Analyzing the Impact of LGBTQ Lifestyles amongst School-Aged Youth in America

Analyzing the Impact of LGBTQ Lifestyles amongst School-Aged Youth in America

Erica Hutton (Trine University, USA)
DOI: 10.4018/978-1-4666-9935-9.ch007
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Abstract

The following chapter addresses the various dynamics associated to the alternative belief systems and lifestyles of juveniles in grades K-12. Youth that embrace an alternative lifestyle populate our public school systems more than ever. Applicable dynamics assessed in this chapter include: (a) school-age related violence (Elementary-High School), (b) youth bullied due to LGBTQ lifestyle of parents, (c) statistical assessment of violence regarding suicidality of LGBT teenagers, (d) teachers that participate in bully behaviors against LGBTQ youth within the public school system, (e) theoretical associations that may be employed to explicate the motivations of violent/adverse behaviors towards youth that are involved in alternative belief systems and lifestyles, (f) exploring the national intervention programs and in-school guidance counselor availability for youth, parents, and families alike.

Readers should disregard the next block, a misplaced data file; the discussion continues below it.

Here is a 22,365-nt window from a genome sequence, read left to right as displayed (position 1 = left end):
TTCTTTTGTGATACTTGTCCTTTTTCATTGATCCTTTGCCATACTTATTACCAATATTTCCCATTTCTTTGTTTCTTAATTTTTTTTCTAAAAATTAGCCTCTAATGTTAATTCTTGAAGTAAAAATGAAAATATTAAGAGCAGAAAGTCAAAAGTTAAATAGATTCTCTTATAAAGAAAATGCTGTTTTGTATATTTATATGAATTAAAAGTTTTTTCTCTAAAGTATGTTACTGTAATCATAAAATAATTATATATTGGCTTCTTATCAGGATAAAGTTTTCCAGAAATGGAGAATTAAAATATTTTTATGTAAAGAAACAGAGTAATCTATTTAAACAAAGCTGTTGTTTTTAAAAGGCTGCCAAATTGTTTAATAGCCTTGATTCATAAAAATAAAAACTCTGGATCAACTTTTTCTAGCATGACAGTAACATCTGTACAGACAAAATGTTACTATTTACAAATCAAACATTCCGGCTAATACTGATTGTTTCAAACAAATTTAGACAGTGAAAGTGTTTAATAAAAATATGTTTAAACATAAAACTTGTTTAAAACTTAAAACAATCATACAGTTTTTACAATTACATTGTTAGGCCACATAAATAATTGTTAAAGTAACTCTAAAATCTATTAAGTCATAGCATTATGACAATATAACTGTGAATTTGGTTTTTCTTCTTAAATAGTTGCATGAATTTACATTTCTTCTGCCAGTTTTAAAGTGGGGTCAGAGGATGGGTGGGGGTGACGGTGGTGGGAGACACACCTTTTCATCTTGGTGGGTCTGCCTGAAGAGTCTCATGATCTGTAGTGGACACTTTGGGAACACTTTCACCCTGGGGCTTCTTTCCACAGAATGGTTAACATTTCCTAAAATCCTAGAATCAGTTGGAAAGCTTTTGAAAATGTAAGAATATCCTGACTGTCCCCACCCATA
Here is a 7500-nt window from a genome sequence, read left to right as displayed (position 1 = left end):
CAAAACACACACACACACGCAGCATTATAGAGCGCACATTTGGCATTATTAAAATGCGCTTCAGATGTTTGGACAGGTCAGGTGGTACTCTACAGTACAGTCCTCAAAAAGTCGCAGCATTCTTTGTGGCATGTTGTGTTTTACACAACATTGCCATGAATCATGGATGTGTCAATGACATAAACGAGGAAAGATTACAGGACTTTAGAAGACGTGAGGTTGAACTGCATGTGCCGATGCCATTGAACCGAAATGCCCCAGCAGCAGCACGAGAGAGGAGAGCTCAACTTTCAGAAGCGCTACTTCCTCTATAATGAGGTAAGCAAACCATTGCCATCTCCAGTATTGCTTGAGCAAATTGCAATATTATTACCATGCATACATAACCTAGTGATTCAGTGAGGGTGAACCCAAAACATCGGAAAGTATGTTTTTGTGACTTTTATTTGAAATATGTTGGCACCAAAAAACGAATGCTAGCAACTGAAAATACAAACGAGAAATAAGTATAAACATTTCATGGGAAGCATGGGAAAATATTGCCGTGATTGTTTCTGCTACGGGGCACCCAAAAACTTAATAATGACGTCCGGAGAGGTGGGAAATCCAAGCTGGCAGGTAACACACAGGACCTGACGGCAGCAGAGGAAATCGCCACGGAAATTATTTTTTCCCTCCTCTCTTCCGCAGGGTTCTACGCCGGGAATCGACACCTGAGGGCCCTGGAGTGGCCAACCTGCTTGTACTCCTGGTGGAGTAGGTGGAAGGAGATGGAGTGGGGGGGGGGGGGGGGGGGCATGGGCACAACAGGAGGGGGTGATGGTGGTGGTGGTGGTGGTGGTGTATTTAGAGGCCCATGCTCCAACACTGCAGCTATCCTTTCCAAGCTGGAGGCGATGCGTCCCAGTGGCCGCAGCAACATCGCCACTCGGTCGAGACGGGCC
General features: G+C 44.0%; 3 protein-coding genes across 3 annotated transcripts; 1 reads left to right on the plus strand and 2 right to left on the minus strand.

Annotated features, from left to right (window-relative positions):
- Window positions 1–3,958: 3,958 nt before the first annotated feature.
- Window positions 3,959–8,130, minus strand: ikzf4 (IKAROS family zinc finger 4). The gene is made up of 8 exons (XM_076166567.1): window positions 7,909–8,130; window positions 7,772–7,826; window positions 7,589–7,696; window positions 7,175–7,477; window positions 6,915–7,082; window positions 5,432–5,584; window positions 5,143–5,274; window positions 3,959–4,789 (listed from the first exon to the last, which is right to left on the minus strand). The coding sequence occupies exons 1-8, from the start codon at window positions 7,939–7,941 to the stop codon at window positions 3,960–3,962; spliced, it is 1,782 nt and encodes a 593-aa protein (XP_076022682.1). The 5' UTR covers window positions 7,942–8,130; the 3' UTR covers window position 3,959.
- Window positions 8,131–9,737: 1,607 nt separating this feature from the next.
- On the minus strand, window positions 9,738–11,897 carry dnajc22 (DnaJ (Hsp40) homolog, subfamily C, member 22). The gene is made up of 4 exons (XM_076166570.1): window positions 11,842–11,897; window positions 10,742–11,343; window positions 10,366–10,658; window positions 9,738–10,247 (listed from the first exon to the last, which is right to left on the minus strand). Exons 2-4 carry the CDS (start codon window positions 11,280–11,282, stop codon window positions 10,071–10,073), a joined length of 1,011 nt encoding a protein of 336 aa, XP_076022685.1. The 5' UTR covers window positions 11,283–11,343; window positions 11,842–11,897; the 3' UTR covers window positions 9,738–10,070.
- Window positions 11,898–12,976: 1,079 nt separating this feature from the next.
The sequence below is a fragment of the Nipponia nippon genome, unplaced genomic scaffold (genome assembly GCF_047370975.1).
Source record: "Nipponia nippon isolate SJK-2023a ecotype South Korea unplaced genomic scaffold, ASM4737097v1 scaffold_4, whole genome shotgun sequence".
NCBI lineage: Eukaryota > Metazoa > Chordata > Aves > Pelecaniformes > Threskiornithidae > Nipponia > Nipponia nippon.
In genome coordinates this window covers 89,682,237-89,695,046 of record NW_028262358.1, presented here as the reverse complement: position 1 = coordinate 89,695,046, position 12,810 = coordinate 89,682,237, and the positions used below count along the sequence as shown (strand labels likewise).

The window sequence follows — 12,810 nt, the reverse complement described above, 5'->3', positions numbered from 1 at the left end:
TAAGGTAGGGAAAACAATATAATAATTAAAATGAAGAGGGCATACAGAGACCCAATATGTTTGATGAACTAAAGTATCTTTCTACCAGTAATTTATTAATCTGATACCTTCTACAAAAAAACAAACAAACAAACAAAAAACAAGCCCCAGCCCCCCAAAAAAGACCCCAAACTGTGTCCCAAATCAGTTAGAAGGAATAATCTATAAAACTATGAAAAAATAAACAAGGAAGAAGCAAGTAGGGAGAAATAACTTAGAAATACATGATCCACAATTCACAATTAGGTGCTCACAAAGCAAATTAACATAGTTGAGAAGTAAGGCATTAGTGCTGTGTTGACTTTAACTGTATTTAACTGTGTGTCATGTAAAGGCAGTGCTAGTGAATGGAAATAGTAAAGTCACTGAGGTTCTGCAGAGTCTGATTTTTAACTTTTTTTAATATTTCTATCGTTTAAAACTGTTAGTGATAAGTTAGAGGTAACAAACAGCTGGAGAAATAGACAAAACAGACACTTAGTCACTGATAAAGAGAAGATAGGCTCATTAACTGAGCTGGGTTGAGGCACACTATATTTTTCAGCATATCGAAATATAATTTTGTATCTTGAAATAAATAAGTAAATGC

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Theoretical Conceptualizations

Social Learning Theory is a grounded theory, dating back over thirty years with Edwin Sutherland’s Differential Association Theory exploring of the importance of operant conditioning factors that directly pertained to associative learning. The Theory of Violentization is an innovative criminological theory that has only subsisted within the last 12 years in the field. The goal is to examine how these theories apply to abrasive and aggressive behaviors that take place within the public school systems throughout the United States. The purpose of assessing criminological theory pertains to reasons regarding motive, deterrence, conditioning, and behavior modifications alike.

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